Grant Writing Tips

To “write” a grant means to put all the information together with the intention of asking someone else for money. A grant writer knows how to balance the facts—things like budget and history—with the vision—what the money will be used for and why there’s a need for that. Grant writing is quite challenging, because grant-awarding agencies often need a great deal of information before they decide who they will award grants to.

If you are planning to write a grant in order to ask for a gift of funding, here are some things to keep in mind.

  • Target a single, specific issue your organization wants to address. It can’t be too big or too broad. Think about exactly how you would spend the money if you were awarded the grant.

  • The budget is an estimate, but keep it as specific as possible.

  • Follow directions! If a foundation says they don’t fund certain types of projects, don’t submit that type of project. If they say they need certain information, get them that information.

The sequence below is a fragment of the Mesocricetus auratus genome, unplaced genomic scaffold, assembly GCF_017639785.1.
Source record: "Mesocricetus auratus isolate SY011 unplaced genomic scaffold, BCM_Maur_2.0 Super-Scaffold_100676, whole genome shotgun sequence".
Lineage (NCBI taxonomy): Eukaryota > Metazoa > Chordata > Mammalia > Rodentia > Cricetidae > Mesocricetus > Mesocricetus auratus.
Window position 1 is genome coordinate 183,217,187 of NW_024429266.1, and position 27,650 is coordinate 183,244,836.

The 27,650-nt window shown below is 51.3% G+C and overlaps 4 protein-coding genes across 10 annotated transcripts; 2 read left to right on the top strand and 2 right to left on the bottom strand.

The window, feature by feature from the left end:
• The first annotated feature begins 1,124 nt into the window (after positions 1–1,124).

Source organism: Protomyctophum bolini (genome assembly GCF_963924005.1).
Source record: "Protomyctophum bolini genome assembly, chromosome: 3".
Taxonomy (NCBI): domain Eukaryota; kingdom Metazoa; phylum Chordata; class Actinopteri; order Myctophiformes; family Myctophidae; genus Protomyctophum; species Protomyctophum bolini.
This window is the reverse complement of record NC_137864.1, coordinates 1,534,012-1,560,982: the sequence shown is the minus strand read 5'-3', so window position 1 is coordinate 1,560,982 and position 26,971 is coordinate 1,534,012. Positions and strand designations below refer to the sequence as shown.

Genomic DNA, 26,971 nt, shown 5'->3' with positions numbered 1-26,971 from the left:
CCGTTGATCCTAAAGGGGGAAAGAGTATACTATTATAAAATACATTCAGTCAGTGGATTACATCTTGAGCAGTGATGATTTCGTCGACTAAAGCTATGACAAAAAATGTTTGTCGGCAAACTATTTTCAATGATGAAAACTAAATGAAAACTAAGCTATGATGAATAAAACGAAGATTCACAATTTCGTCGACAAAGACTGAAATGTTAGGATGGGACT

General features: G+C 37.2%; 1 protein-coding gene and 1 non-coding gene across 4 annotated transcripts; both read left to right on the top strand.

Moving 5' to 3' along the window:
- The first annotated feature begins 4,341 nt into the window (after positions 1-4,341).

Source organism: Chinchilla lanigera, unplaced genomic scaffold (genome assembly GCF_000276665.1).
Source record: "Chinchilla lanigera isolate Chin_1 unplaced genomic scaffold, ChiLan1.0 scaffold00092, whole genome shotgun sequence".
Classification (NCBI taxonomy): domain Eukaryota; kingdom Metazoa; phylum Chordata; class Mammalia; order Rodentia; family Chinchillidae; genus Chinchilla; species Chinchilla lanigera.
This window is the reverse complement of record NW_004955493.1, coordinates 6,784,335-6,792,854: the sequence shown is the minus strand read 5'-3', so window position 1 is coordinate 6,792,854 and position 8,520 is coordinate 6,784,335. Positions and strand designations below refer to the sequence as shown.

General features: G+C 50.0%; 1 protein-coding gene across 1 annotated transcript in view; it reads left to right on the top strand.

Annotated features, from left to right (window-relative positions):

• Read some successful grants to find out just what works.

  • Include a catchy title, such as “Making Dreams Come True.” It’s a quality that will stick in the reviewers’ minds.

  • The problem is not your need. The problem is the community’s need. Make sure your grant addresses how the community that you serve will benefit from the grant, and how they will suffer without it.

  • The best thing you can do to get your grant approved is to think through your project thoroughly. People don’t get rejected so much for badly written grants as for badly planned projects.

  • Don’t forget to include a schedule for checking in with your grantors about the progress of your project. They really do want to know how it’s going.

  • How will you know if your program has been successful? Include a plan for evaluating the project.

  • Have someone outside of the project read over your grant application to make sure it all make sense. You might be too close to the information to realize you’ve left something unexplained.

  • Proofread! Typos and grammar errors do not convey a professional image.

Grants are available for so many worthwhile project that it’s a good use of your time to learn how to write them. Follow these tips, and you’ll turn in compelling grants that get you the funding you’re seeking.

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